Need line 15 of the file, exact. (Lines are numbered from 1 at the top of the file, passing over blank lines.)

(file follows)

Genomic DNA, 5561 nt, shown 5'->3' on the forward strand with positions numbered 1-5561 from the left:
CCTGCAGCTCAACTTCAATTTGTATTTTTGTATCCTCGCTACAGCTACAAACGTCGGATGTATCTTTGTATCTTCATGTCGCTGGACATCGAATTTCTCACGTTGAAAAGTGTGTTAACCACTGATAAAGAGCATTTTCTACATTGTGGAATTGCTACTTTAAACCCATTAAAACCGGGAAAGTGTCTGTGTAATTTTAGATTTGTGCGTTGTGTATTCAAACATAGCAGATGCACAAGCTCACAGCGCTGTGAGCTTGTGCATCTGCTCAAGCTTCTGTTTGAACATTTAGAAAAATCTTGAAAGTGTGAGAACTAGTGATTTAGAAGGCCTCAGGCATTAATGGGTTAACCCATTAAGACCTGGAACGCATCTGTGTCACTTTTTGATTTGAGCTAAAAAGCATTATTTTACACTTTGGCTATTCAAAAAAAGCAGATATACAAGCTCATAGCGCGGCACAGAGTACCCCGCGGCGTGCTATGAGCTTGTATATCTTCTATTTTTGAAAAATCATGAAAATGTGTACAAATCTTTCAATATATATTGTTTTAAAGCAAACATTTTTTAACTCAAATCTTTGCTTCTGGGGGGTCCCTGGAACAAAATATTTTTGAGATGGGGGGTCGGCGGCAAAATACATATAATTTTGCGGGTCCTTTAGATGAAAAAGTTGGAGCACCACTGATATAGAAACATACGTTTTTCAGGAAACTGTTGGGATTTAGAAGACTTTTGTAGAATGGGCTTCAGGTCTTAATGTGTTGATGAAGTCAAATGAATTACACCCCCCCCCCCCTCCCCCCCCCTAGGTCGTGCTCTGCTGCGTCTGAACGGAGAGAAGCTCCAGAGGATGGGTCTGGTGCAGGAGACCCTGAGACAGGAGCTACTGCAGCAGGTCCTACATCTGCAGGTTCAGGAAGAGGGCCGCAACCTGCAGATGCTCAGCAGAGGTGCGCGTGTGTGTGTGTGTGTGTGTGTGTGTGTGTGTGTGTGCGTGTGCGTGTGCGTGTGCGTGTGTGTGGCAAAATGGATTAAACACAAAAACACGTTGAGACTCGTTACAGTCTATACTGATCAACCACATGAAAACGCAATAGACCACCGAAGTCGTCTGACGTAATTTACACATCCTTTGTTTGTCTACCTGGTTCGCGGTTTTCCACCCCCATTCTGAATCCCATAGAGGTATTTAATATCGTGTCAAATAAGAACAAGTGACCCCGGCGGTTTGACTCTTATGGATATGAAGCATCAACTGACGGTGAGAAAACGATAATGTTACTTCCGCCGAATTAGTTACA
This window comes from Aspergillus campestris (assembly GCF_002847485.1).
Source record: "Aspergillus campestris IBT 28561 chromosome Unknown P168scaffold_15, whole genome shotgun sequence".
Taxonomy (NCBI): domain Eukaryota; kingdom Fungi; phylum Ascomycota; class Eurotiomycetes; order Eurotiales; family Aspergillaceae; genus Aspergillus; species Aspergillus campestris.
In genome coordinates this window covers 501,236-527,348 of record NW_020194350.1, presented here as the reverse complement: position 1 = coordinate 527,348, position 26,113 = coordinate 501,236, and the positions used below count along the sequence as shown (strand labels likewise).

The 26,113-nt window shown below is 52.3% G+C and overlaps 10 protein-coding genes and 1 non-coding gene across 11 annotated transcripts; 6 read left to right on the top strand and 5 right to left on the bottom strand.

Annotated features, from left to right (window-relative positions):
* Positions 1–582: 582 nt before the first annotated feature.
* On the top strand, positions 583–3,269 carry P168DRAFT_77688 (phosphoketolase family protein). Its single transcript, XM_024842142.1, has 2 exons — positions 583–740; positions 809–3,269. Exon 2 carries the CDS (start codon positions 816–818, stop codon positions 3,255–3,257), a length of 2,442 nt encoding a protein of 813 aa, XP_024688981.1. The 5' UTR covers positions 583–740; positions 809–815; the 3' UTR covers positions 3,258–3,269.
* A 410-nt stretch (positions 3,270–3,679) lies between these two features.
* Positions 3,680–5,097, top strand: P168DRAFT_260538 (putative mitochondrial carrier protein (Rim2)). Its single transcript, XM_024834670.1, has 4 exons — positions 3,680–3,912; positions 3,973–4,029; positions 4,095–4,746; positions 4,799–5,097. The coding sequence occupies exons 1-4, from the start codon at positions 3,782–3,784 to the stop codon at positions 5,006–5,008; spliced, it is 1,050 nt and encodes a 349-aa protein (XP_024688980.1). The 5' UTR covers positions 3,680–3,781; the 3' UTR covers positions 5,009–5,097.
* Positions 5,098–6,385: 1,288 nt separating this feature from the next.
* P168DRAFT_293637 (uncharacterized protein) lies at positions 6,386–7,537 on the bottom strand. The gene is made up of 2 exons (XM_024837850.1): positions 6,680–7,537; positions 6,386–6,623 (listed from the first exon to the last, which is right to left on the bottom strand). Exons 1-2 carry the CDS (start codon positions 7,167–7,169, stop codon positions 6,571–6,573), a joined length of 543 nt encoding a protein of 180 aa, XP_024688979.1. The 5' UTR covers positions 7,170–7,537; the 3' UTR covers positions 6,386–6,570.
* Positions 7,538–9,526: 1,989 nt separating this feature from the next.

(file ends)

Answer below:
* Positions 7,538–9,526: 1,989 nt separating this feature from the next.